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Pros and Cons of S Corporation

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S corporations (small business corporations) is a business formed through the IRS. S corporation allows the shareholders to be taxed at the individual bracket. They’re not subjected to any federal income tax levied at the corporate sector. Let’s look at the pros and cons of operating this form of business.



1. Tax advantage: In S corporations, profits and losses are subjected to the owner’s personal income tax. This enables you to avoid double taxation.

2. Save payroll taxes: Since the shareholder is the owner and the employee of the corporation, it saves on payroll taxes. Shareholders can receive dividends and other distributions which are tax-free.

3. Transfer of ownership: In S corporations, interests can be transferred freely without triggering any adverse tax. Once ownership interest is transferred, no need for making property adjustments or having to comply with complicated accounting rules.

4. Write off losses: It allows you to write-off losses when you start the company and also reduce the taxable gains upon selling the company. Losses can also offset income on shareholders’ tax return.

5. Liability protection: S corporations protects you against any liability although you’re personally held reliable for your own actions. Your personal assets are protected and cannot be sold in case of any business debts or liabilities.

6. The cash method of accounting: S corporations use the cash method for accounting purposes instead of accrual method since they don’t have inventories.

7. Pass through taxation: In S Corporation, you’re not required to pay federal taxes at the corporate level. Not all states that follow the federal laws.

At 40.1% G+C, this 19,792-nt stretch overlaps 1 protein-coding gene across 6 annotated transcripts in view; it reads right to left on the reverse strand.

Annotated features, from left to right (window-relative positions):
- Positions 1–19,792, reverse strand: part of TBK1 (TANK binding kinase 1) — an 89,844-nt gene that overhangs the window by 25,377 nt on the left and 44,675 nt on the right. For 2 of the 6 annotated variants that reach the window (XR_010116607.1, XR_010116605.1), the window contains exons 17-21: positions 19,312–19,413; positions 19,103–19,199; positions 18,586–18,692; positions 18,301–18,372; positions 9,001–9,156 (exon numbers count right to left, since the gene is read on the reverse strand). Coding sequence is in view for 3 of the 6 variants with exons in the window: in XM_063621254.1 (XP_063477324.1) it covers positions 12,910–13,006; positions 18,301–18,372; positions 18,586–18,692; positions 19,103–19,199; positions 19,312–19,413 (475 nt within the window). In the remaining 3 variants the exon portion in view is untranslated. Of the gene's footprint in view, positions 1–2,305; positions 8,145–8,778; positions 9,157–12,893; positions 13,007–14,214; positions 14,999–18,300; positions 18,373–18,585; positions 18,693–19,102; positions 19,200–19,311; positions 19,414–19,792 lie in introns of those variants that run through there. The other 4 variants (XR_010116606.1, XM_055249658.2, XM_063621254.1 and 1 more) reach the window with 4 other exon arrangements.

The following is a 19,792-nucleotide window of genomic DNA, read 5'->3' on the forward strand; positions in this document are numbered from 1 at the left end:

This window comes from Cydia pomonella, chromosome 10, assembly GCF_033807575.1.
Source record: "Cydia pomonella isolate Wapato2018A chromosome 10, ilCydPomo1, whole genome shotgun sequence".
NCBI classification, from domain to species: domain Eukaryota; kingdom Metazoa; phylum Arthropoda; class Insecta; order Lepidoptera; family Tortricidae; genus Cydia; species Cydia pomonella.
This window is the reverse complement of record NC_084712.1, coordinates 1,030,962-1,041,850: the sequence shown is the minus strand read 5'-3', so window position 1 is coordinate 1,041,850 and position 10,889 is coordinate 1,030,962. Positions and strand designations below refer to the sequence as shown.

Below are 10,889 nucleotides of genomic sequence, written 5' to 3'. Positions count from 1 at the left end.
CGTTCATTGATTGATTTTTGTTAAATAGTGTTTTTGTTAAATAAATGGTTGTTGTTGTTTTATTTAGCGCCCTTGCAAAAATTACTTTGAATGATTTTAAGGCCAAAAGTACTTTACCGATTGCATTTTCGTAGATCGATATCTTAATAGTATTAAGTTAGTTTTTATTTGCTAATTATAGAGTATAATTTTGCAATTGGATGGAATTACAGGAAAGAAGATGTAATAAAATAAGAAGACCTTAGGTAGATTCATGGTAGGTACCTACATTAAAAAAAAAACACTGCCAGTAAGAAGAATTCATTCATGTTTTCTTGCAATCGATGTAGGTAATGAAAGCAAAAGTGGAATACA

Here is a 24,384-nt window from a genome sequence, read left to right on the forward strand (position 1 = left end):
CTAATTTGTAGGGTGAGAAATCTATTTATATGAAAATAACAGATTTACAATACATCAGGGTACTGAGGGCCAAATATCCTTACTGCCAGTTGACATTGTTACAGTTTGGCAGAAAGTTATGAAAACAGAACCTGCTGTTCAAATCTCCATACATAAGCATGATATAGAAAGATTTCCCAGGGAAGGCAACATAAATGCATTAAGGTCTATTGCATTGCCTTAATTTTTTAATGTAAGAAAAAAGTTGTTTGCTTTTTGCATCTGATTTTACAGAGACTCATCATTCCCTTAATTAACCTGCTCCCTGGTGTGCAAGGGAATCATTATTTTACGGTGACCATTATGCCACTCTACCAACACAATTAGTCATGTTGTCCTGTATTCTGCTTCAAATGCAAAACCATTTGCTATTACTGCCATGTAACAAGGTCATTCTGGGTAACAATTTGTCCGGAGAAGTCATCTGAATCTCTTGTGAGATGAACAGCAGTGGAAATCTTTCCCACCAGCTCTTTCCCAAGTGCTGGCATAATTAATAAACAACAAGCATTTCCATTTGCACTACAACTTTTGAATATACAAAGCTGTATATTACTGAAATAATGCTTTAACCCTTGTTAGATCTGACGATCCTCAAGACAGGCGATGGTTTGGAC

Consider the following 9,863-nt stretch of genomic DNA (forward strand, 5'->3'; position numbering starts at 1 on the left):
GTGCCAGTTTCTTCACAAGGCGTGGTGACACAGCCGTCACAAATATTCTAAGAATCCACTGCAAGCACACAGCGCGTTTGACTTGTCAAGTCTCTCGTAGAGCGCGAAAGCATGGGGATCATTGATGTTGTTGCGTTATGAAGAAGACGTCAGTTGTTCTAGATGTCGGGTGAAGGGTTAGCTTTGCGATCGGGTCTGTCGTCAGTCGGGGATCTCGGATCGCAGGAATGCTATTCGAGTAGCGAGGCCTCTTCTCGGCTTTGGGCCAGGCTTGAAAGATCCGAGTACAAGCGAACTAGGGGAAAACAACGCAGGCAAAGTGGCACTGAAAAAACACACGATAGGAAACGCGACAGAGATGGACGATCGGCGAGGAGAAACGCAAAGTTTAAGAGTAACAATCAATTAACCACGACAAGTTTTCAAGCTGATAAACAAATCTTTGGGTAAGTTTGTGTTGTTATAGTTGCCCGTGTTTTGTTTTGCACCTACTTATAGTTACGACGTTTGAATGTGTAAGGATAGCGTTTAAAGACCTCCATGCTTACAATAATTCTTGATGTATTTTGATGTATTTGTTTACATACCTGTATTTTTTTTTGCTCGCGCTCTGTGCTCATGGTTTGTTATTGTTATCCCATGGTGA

8. Build credibility: S corporations help the business build credibility with potential customers, employees, suppliers, and partners since they can see your commitment to the business.

9. Easier accounting rules: Cash accounting method is much easier than the accrual method.

10. Great for service business: S corporation is great for services business like consultation due to the small initial fee required at start-up.



1. Cost: The start-up cost and ongoing expenses of this form of business is very high and require a lot of time and dedications in its operations.

2. A single class of stock: Have S corporation status limits you to deal with one class of stock and this gives less control of the company. One class of stock also limits stock value.

3. Tax file: Although you can receive a tax advantage from this form of business, you will still file tax returns every year. Non-corporate business structures avoid corporate tax.

4. Salary: IRS requires the s corporation officers and owners receive a salary even if the company isn’t making profits. Those who have more than 2% of the company shares cannot qualify for tax-free benefits and their fringe benefits are taxed as compensation.

5. Recognition: Some states do not recognize s corporations, therefore, check with your state.

6. Less attraction to outside investors: It will be difficult to get investors willing to invest money into this corporate structure. Other regular corporation structures have a better choice of obtaining venture capitalist, unlike the S corporations.

7. Corporate meeting: Your status in S corporation structure requires you to hold regular meetings and maintain the company’s minutes. This is an added time to operating the s corporation, unlike the limited liability company which is simple and easier to operate.

8. Limitations: The shareholders of S corporations cannot be non-American residents and must also have a domestic company in any state.

9. Tax qualification obligation: Any mistakes made during stock ownership, consent, notifications, and filing requirements may lead to termination of S corporation.

10. Calendar year: S corporation must adapt calendar year as the tax year unless there is an established business purpose for having a fiscal year.

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